I read this and I am gripped by the larger drama, the events going on in that rectangle in the seen and unseen and I am so aware that what is going on in my life right now is so much bigger, so much bigger, than my family alone. How many side stories are there to this one? How much do I not see in how God is engaging with all of this? How many times is He calling to me to be completely occupied with overcoming.
Back to how I opened this post. I have analyzed our family’s journey from every angle and it hasn’t changed a single thing. It is like the cancer patient finding out what might have triggered their cancer. It’s just information and it may help someone else, but it doesn’t change the present. Who am I right here, and right now?
There is something going on here that is out of my control but not out of God’s framework. My ongoing story is a part of history now within that rectangle, and it is within the rectangle of opportunity for God to declare victory over Satan. It’s all so messy and I cannot predict the outcomes, but I do know that I will not let Satan have this. As for me, I plan to overcome, I plan to keep standing on God’s promises, I plan to keep raising my hand to “point North” to what is true and right and good and I plan to leave the rest with God. What a relief that He is far less shocked than I at all of these ruins, as He has surveyed all of human behaviour over all this time and still…He keeps making all things new.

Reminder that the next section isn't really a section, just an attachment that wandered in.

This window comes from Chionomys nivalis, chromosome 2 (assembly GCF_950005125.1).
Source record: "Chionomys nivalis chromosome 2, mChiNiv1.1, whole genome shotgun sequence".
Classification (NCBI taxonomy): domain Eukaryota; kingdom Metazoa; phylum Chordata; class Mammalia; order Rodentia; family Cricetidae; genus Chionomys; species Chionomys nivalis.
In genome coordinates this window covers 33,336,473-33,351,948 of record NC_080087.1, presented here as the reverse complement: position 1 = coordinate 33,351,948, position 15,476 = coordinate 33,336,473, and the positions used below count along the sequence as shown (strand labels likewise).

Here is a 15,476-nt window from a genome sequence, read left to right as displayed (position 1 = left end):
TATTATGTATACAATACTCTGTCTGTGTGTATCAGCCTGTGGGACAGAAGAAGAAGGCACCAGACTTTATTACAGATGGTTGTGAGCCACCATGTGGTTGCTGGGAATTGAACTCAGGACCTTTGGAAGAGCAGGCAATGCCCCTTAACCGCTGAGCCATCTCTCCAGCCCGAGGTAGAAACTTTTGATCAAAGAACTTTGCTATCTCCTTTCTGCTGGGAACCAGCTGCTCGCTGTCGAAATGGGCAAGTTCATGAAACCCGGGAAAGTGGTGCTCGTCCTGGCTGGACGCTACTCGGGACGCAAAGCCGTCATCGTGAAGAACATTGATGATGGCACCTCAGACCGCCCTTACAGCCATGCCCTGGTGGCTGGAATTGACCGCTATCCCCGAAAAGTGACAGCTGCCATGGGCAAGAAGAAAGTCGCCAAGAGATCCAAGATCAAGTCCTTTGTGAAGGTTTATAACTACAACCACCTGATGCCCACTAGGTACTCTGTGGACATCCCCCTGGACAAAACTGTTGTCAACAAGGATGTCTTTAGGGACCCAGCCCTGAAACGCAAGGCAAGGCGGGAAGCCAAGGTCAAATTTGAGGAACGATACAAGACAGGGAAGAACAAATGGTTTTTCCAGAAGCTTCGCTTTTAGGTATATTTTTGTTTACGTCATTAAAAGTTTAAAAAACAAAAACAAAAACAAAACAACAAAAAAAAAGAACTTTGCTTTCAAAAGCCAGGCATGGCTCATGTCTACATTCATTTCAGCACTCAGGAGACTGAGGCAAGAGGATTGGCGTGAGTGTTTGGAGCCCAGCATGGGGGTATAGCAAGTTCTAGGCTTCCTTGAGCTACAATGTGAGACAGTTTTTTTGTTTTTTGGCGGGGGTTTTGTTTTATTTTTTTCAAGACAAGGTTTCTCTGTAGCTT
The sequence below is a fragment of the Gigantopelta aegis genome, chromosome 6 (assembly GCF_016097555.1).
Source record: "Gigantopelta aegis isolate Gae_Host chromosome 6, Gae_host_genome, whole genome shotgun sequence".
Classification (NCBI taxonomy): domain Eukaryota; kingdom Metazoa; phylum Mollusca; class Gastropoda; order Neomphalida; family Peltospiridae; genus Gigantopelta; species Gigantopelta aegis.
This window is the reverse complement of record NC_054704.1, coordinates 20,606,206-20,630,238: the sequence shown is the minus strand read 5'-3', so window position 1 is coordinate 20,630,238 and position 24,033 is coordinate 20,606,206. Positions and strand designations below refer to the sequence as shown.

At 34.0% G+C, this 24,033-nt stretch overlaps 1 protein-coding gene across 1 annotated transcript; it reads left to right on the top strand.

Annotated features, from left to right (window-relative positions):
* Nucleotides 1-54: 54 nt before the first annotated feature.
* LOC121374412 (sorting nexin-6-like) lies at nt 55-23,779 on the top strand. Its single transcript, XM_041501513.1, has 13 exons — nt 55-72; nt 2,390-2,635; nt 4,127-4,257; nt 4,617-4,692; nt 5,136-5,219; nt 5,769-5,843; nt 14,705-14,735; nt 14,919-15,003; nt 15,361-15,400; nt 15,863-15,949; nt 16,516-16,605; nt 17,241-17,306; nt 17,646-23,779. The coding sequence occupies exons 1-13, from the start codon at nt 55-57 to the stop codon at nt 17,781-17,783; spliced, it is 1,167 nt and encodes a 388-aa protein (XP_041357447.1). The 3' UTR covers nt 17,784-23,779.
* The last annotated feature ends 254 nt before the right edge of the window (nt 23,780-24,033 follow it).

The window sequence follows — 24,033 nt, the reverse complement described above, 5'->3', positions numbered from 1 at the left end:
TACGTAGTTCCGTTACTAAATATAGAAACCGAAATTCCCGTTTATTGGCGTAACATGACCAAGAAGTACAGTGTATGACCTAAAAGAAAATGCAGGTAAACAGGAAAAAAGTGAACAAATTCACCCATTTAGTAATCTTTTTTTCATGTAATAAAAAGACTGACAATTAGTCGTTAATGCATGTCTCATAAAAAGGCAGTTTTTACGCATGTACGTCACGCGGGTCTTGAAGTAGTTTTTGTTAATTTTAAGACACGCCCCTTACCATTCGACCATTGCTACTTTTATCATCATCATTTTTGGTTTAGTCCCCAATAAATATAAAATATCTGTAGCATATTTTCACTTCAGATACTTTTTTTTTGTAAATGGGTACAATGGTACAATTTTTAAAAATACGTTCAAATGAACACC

How do we overcome? It is very simple and it involves the thing people do the least…but when we grow tired of wringing our hands, here is the beautiful alternative:
- Pray. Pray. Pray. Say it, write it, sing it, walk it…pray. Have a conversation with your Creator and receive all His life giving words and promises.
- Be in the Word. And then be in the Word again. Pick it apart, understand it, pull it deep inside your heart. It is good food.
- Daily submit yourself and your life to your Heavenly Father. And then do it again when you forgot you did this. Do this again when you waver. Proclaim your trust. Refocus.
- Lift your eyes beyond your circumstances to imagine how Satan is accusing you and accusing those you love. Reaffirm your loyalty to the cause of Christ and shake a fist at evil.
- Worship with thankfulness!
- Be in good fellowship with Believers who will walk with you and you with them. Don’t just be a taker either, bless others and pray for them. Affliction opens your eyes to affliction, let God grow your compassion!
- Make yourself available for the Good Works God has for you…don’t stall out in His Kingdom work just because you are limping.
You don’t need to be a pillar of strength, just don’t become a hermit, a sluggard, a person enveloped by self-pity. Don’t give Satan a foothold and wreck you by drawing you into foolish temptations. Open your life to the guidance of the Holy Spirit and He will help you to be vigilant and determined — and to be successful at your one task:
— Teresa Klassen